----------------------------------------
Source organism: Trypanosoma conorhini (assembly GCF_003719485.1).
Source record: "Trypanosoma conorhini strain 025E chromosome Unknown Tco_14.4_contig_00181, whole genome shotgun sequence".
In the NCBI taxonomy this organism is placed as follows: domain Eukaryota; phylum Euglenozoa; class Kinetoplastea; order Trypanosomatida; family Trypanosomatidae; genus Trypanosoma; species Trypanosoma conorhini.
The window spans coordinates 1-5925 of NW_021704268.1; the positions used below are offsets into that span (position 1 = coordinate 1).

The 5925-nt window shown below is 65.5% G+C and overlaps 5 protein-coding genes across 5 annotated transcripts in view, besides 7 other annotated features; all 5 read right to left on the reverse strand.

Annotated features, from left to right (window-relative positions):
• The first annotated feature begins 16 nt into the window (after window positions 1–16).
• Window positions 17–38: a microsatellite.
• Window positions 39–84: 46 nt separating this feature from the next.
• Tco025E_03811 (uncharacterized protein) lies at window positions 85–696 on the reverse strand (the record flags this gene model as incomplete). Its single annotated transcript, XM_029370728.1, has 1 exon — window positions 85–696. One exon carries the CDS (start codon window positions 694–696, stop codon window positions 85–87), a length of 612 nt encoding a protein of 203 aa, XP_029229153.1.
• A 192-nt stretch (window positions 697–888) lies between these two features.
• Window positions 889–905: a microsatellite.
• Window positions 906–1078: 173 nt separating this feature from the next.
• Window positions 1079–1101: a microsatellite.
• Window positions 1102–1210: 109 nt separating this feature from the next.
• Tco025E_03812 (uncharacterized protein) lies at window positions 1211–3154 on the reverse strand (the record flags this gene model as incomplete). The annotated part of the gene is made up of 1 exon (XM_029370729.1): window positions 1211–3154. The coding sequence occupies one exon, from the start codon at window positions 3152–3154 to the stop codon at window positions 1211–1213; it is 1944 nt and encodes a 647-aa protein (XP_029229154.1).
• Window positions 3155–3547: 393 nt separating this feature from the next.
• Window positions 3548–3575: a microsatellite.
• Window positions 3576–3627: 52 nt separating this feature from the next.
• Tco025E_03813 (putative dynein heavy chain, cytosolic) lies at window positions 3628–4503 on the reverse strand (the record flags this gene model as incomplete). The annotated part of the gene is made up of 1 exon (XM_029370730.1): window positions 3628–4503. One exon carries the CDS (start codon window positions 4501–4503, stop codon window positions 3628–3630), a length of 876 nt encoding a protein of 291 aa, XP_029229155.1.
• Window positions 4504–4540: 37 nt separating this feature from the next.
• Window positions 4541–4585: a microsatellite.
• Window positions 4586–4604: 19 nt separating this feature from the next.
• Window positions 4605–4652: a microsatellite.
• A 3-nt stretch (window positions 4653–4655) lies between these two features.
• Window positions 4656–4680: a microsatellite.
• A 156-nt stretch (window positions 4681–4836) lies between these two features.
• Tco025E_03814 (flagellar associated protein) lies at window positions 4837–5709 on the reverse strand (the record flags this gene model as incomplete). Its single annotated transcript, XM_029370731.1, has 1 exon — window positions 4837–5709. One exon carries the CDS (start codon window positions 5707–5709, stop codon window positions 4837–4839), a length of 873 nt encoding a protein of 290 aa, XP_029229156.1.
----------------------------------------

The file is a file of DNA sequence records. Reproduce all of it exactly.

Source organism: Trypanosoma conorhini (assembly GCF_003719485.1).
Source record: "Trypanosoma conorhini strain 025E chromosome Unknown Tco_14.4_contig_00181, whole genome shotgun sequence".
In the NCBI taxonomy this organism is placed as follows: domain Eukaryota; phylum Euglenozoa; class Kinetoplastea; order Trypanosomatida; family Trypanosomatidae; genus Trypanosoma; species Trypanosoma conorhini.
The window spans coordinates 1-5925 of NW_021704268.1; the positions used below are offsets into that span (position 1 = coordinate 1).

The 5925-nt window shown below is 65.5% G+C and overlaps 5 protein-coding genes across 5 annotated transcripts in view, besides 7 other annotated features; all 5 read right to left on the reverse strand.

Annotated features, from left to right (window-relative positions):
• The first annotated feature begins 16 nt into the window (after window positions 1–16).
• Window positions 17–38: a microsatellite.
• Window positions 39–84: 46 nt separating this feature from the next.
• Tco025E_03811 (uncharacterized protein) lies at window positions 85–696 on the reverse strand (the record flags this gene model as incomplete). Its single annotated transcript, XM_029370728.1, has 1 exon — window positions 85–696. One exon carries the CDS (start codon window positions 694–696, stop codon window positions 85–87), a length of 612 nt encoding a protein of 203 aa, XP_029229153.1.
• A 192-nt stretch (window positions 697–888) lies between these two features.
• Window positions 889–905: a microsatellite.
• Window positions 906–1078: 173 nt separating this feature from the next.
• Window positions 1079–1101: a microsatellite.
• Window positions 1102–1210: 109 nt separating this feature from the next.
• Tco025E_03812 (uncharacterized protein) lies at window positions 1211–3154 on the reverse strand (the record flags this gene model as incomplete). The annotated part of the gene is made up of 1 exon (XM_029370729.1): window positions 1211–3154. The coding sequence occupies one exon, from the start codon at window positions 3152–3154 to the stop codon at window positions 1211–1213; it is 1944 nt and encodes a 647-aa protein (XP_029229154.1).
• Window positions 3155–3547: 393 nt separating this feature from the next.
• Window positions 3548–3575: a microsatellite.
• Window positions 3576–3627: 52 nt separating this feature from the next.
• Tco025E_03813 (putative dynein heavy chain, cytosolic) lies at window positions 3628–4503 on the reverse strand (the record flags this gene model as incomplete). The annotated part of the gene is made up of 1 exon (XM_029370730.1): window positions 3628–4503. One exon carries the CDS (start codon window positions 4501–4503, stop codon window positions 3628–3630), a length of 876 nt encoding a protein of 291 aa, XP_029229155.1.
• Window positions 4504–4540: 37 nt separating this feature from the next.
• Window positions 4541–4585: a microsatellite.
• Window positions 4586–4604: 19 nt separating this feature from the next.
• Window positions 4605–4652: a microsatellite.
• A 3-nt stretch (window positions 4653–4655) lies between these two features.
• Window positions 4656–4680: a microsatellite.
• A 156-nt stretch (window positions 4681–4836) lies between these two features.
• Tco025E_03814 (flagellar associated protein) lies at window positions 4837–5709 on the reverse strand (the record flags this gene model as incomplete). Its single annotated transcript, XM_029370731.1, has 1 exon — window positions 4837–5709. One exon carries the CDS (start codon window positions 5707–5709, stop codon window positions 4837–4839), a length of 873 nt encoding a protein of 290 aa, XP_029229156.1.